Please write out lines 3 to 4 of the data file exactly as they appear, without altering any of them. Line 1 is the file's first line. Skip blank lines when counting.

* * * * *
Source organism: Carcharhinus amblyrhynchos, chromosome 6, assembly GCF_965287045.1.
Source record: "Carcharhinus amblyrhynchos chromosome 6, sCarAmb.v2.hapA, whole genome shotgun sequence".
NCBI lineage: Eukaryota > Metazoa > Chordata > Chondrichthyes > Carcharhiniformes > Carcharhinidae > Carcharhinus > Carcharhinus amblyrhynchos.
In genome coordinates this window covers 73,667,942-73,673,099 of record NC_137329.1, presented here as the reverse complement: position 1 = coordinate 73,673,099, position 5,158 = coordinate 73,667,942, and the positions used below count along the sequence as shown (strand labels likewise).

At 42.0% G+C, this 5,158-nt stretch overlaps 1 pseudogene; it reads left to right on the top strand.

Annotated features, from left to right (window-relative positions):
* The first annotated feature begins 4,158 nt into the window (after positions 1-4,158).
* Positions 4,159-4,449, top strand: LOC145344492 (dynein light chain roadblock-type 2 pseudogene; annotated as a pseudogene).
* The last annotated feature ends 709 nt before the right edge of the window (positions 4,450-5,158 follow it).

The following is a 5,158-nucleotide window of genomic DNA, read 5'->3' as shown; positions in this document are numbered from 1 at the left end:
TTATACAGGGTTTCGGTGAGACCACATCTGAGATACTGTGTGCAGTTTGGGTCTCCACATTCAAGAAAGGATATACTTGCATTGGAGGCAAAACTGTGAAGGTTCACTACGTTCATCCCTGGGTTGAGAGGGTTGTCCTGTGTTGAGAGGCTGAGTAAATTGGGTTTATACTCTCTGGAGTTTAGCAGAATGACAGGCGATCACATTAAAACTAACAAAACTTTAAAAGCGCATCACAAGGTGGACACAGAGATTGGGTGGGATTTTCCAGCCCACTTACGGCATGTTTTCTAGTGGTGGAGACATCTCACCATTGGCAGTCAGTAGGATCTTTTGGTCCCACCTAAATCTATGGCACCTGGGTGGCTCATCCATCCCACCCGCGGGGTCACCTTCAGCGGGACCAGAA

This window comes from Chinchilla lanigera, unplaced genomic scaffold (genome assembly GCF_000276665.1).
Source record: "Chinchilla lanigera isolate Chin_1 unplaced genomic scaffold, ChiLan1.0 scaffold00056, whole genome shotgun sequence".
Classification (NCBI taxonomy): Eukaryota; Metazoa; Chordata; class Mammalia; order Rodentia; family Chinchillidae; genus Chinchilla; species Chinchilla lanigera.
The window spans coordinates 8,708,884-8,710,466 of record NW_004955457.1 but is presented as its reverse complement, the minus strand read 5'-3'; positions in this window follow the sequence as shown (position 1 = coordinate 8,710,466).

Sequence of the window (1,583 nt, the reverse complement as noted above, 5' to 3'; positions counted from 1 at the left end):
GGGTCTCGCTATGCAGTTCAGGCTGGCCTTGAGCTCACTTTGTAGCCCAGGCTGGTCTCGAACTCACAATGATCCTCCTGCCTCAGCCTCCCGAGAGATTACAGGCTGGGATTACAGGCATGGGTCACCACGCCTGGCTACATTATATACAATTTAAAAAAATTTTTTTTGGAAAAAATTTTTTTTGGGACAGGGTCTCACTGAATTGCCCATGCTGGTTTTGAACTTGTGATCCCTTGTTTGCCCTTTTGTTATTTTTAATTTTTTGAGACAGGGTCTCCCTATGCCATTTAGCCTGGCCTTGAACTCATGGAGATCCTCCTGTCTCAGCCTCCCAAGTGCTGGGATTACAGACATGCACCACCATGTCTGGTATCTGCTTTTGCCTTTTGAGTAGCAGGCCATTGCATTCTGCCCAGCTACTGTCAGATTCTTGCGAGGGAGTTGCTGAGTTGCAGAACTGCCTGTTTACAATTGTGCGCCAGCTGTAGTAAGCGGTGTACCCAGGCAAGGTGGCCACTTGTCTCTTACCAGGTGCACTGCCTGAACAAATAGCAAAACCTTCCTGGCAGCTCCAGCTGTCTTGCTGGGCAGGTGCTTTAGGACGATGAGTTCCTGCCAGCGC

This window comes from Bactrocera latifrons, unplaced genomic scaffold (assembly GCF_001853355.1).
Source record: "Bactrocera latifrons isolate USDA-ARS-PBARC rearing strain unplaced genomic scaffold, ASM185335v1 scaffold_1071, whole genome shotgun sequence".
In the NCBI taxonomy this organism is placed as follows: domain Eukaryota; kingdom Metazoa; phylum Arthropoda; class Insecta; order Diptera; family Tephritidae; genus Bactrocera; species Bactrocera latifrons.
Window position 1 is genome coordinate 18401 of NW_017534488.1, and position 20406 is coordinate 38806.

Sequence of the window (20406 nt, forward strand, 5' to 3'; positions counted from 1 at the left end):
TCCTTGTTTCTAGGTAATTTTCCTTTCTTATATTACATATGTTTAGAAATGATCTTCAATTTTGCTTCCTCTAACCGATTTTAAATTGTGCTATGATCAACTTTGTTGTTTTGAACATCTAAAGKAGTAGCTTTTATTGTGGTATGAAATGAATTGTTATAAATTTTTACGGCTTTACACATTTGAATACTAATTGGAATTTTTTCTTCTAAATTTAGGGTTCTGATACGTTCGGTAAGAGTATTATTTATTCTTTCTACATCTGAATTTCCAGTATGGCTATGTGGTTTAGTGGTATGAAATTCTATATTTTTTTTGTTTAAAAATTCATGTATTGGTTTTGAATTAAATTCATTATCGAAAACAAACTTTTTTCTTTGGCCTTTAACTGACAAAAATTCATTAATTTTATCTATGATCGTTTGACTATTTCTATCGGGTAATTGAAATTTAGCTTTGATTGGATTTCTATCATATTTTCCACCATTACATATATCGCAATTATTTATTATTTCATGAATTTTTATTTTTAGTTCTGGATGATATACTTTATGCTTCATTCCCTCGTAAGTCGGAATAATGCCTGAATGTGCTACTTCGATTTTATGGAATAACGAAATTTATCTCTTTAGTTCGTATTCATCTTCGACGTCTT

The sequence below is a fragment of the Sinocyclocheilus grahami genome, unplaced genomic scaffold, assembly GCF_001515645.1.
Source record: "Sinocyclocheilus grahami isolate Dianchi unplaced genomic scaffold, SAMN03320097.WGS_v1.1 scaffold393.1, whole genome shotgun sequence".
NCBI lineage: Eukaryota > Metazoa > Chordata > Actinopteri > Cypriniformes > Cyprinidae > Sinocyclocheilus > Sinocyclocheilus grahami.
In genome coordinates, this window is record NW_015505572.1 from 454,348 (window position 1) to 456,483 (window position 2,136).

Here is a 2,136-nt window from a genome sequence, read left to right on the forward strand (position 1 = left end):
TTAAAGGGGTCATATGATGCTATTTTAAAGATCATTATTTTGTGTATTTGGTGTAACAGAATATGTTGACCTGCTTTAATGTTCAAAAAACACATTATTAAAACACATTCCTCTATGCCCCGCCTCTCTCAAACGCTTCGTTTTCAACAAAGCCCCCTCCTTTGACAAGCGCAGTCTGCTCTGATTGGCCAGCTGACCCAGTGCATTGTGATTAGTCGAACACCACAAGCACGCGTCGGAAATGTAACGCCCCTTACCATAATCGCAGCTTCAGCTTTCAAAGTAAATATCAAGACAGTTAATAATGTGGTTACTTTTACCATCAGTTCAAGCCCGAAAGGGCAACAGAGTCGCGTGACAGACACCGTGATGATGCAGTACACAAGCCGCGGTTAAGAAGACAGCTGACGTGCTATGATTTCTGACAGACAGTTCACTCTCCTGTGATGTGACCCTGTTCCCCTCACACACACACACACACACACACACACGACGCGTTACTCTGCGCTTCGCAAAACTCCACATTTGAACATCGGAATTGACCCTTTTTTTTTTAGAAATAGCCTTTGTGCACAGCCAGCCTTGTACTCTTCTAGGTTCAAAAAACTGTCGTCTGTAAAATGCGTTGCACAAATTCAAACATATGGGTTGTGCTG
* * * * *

NCBI lineage: Eukaryota > Metazoa > Chordata > Chondrichthyes > Carcharhiniformes > Carcharhinidae > Carcharhinus > Carcharhinus amblyrhynchos.
In genome coordinates this window covers 73,667,942-73,673,099 of record NC_137329.1, presented here as the reverse complement: position 1 = coordinate 73,673,099, position 5,158 = coordinate 73,667,942, and the positions used below count along the sequence as shown (strand labels likewise).